TORAH TIDBIT

Torah Tidbits - Study Judaism with Rabbi Rapport and Rabbi David.
Torah Tidbits - Study Judaism with Rabbi Rapport and Rabbi David. Ki Tisa Tetzaveh Pekudei Vayikra (Leviticus 1:1−5:26)The opening word of Leviticus that gives the book and this first parashah its name is Vayikra Tazria Metzorah Achrei Mot Emor B’har B’hukotai Sh’lach L’cha Korach Matot Masei D'varim Va-et’chanan Eikev

B’haalot’cha (Numbers 8:1−12:16)

This Week’s Torah Portion: B’haalot’cha (Numbers 8:1−12:16)

“You must have the same laws for both the foreigner and the citizen”. The stranger in our midst must get the same justice and be under the same laws as a citizen. 3,000 plus years have passed, and we still have trouble treating the strangers in our midst as God instructed us (36 times in the Torah).

This Week’s Torah Portion: B’haalot’cha (Numbers 8:1−12:16)“You must have the same laws for both the foreigner and the citizen”. The stranger in our midst must get the same justice and be under the same laws as a citizen. 3,000 plus years have passed, and we still have trouble treating the strangers in our midst as God instructed us (36 times in the Torah).SUMMARY:
God speaks to Moses, describing the menorah for the Tent of Meeting. The Levites are appointed to serve as assistants under Aaron and his sons. (8:1-26)
Those who are unable to celebrate Passover during Nisan are given a time in the month of Sivan to observe a “second Passover.” (9:1-14)
A cloud by day and fire by night show God’s Presence over the Tabernacle. When the cloud lifts from the Tabernacle, the people leave Sinai, setting out on their journey, tribe by tribe. (9:15-10:36)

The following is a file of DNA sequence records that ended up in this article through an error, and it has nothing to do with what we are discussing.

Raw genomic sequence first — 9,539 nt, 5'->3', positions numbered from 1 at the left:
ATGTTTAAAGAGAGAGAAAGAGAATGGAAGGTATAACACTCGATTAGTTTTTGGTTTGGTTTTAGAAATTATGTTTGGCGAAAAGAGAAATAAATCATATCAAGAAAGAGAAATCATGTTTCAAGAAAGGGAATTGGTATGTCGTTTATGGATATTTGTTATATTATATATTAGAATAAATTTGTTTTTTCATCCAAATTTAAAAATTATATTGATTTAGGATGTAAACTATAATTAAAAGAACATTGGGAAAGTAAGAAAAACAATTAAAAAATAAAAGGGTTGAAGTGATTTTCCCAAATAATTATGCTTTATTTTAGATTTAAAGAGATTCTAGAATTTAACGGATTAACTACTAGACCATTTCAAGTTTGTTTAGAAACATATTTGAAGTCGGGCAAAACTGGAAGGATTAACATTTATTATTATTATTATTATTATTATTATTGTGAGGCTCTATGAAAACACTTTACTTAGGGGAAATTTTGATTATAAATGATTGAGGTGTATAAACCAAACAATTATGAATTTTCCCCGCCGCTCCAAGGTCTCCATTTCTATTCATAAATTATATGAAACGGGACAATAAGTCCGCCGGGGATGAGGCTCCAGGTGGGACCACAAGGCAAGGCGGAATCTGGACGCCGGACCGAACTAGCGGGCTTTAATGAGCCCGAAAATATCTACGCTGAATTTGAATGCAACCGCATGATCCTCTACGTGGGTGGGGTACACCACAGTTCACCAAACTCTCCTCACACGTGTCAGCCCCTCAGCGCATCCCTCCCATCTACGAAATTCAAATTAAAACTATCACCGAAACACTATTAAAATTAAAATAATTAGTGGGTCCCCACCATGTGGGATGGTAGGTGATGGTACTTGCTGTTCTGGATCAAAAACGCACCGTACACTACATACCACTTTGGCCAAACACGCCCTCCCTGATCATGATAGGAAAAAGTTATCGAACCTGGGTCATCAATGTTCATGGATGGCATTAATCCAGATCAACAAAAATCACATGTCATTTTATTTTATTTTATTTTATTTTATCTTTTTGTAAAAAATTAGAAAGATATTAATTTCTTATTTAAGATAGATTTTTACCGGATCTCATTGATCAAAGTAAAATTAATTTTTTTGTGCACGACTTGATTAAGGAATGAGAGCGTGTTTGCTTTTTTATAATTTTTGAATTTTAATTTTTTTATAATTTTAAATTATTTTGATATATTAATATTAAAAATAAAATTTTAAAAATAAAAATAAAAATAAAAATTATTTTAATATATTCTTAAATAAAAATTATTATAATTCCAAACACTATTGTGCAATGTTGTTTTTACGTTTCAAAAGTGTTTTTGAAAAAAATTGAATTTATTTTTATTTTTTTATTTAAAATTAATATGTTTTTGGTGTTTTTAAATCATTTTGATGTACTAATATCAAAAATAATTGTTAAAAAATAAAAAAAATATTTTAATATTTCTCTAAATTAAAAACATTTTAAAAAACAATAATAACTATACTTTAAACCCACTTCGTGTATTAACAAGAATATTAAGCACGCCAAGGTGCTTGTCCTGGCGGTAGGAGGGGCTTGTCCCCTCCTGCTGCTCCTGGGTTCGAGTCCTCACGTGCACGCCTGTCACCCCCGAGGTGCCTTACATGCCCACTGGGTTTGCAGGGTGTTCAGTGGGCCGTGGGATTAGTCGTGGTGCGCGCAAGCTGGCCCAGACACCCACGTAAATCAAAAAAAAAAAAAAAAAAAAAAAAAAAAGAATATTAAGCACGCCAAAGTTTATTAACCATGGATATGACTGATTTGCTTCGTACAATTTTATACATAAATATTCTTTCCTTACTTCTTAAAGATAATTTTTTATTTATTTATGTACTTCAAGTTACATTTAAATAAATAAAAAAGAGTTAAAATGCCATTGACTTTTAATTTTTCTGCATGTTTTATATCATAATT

The Israelites complain about the lack of meat, and Moses becomes frustrated. God tells him to appoint a council of elders. God provides the people with meat and then strikes them with a very severe plague. (11:1-34)
Miriam and Aaron talk about the “Cushite woman” whom Moses has married. In addition, they complain that God speaks not only through Moses but also through them. Miriam is struck with leprosy, and Moses begs God to heal her. After her recovery, the people resume their journey. (12:1-16)

Torah Tidbits - Study Judaism with Rabbi Rapport and Rabbi David. Ki Tisa Tetzaveh Pekudei Vayikra (Leviticus 1:1−5:26)The opening word of Leviticus that gives the book and this first parashah its name is Vayikra Tazria Metzorah Achrei Mot Emor B’har B’hukotai Sh’lach L’cha Korach Matot Masei D'varim Va-et’chanan Eikev

Naso (Numbers 4:21−7:89)

This Week’s Torah Portion: Naso (Numbers 4:21−7:89)

A very weird and awkward ritual is described in our portion. When a man has a fit of jealousy against his wife, the two go to the High priest, who writes the name of God on a parchment, puts it into water and the wife drinks it. Horrible and humiliating as the ritual is, the rabbis chose to make lemonade out of this lemon, “Great is Shalom (peace and wellness and wholeness), that the Holy blessed one, allows us to defile Gods name in order to bring Shalom (peace and wholeness and wellness) into our homes”.

This Week’s Torah Portion: Naso (Numbers 4:21−7:89)A very weird and awkward ritual is described in our portion. When a man has a fit of jealousy against his wife, the two go to the High priest, who writes the name of God on a parchment, puts it into water and the wife drinks it. Horrible and humiliating as the ritual is, the rabbis chose to make lemonade out of this lemon, “Great is Shalom (peace and wellness and wholeness), that the Holy blessed one, allows us to defile Gods name in order to bring Shalom (peace and wholeness and wellness) into our homes”.